‘Rocket League’ is the latest game to get full cross-platform play

Psyonix has announced that Rocket League now supports full cross-platform play across PlayStation 4, Xbox One, Nintendo Switch, and PC, joining Fortnite as the only games to do so.

Here's what you need to know about 'World of Warcraft: Battle for Azeroth'

World of Warcraft: Battle for Azeroth is the latest expansion for the now 14-year-old MMORPG. It goes back to the roots of the Alliance vs. Horde conflict. Here's what you need to know.
Virtual Reality

Think virtual reality is just for games? These awesome apps will change your mind

Virtual reality isn't all about gaming. Swim with turtles, paint in 3D, and immerse yourself in some unique experiences the platform has to offer with our curated list of the best VR apps.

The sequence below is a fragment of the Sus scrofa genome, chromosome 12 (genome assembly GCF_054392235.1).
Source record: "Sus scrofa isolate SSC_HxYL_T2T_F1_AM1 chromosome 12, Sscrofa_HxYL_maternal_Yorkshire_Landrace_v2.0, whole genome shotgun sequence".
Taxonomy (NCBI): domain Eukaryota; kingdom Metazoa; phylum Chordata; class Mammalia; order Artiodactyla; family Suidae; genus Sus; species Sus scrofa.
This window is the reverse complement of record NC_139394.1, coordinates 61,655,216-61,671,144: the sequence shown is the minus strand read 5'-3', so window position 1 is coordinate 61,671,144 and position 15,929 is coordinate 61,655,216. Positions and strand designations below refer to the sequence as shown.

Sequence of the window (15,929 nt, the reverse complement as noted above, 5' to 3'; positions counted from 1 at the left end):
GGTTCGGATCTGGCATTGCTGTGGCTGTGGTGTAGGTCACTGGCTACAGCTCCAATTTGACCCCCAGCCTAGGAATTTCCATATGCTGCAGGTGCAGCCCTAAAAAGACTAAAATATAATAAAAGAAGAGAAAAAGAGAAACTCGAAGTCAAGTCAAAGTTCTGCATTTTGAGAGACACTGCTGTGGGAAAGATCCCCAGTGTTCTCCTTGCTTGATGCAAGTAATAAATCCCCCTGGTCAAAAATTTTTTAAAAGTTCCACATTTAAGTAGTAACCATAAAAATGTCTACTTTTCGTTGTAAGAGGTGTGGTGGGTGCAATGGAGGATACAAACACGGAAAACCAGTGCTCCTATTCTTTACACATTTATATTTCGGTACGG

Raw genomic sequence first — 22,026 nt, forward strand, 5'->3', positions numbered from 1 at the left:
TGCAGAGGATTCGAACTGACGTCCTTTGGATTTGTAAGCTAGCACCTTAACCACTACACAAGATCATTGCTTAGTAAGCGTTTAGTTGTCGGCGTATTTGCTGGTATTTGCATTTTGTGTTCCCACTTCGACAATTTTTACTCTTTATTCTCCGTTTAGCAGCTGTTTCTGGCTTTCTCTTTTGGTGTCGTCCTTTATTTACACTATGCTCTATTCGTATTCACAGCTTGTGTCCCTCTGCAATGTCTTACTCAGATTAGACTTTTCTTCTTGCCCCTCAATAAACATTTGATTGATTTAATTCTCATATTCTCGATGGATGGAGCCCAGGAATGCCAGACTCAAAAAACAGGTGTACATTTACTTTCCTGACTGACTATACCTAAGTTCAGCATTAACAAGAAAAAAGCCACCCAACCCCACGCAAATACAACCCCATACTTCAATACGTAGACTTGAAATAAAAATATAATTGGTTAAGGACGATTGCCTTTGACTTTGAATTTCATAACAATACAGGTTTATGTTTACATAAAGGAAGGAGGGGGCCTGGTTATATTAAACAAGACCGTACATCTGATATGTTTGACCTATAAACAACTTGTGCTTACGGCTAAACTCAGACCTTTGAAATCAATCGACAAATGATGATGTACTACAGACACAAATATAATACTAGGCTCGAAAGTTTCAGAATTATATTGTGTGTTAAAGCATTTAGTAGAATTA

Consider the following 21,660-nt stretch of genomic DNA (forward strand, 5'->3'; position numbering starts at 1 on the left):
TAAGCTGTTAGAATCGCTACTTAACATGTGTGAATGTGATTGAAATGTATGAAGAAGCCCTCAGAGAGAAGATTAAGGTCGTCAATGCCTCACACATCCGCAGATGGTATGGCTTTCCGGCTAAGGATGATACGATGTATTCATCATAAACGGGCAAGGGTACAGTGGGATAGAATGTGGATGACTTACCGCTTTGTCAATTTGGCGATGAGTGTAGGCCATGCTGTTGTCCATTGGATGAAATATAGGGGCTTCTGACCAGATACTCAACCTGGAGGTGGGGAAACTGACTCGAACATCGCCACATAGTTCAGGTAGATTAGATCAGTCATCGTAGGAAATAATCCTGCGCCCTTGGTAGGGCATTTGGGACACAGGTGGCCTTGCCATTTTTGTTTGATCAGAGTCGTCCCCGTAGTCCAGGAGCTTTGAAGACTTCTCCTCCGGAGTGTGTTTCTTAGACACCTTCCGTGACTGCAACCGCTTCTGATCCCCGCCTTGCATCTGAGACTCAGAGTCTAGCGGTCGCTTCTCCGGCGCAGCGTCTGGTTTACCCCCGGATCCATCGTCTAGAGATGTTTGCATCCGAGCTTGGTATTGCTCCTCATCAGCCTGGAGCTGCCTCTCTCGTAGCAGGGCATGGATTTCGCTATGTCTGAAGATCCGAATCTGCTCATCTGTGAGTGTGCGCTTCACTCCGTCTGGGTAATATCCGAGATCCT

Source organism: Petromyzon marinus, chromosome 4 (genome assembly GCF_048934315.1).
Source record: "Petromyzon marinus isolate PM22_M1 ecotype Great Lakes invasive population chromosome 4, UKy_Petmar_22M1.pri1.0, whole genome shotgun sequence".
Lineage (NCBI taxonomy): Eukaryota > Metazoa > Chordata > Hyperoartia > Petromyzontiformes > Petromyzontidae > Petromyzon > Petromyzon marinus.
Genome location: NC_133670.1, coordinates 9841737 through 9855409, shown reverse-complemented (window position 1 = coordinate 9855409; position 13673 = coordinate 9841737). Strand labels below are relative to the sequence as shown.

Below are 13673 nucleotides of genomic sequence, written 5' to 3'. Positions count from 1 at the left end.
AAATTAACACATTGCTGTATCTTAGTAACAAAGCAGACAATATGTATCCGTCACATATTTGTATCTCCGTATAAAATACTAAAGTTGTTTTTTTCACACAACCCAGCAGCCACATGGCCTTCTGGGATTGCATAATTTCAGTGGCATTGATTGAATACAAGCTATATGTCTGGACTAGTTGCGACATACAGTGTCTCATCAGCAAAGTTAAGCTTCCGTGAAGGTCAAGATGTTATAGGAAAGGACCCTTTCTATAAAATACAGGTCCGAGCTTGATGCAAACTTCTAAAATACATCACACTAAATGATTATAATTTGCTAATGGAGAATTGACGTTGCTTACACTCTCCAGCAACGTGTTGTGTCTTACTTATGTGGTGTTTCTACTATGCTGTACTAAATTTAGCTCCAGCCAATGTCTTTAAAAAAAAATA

Latest ‘Fortnite’ update channels Halo with a scoped revolver

The latest update for Fortnite, update 7.20, is now available, and it brings a new Scoped Revolver weapon to the game alongside the returning Glider item and a limited-time Snipers-only mode.

‘Call of Duty: Black Ops 4’ will make Blackout mode free to play this week

Treyarch and Activision are offering Call of Duty: Black Ops 4's Blackout mode as a free trial download for a limited time. The mode will be available from January 17 through January 24.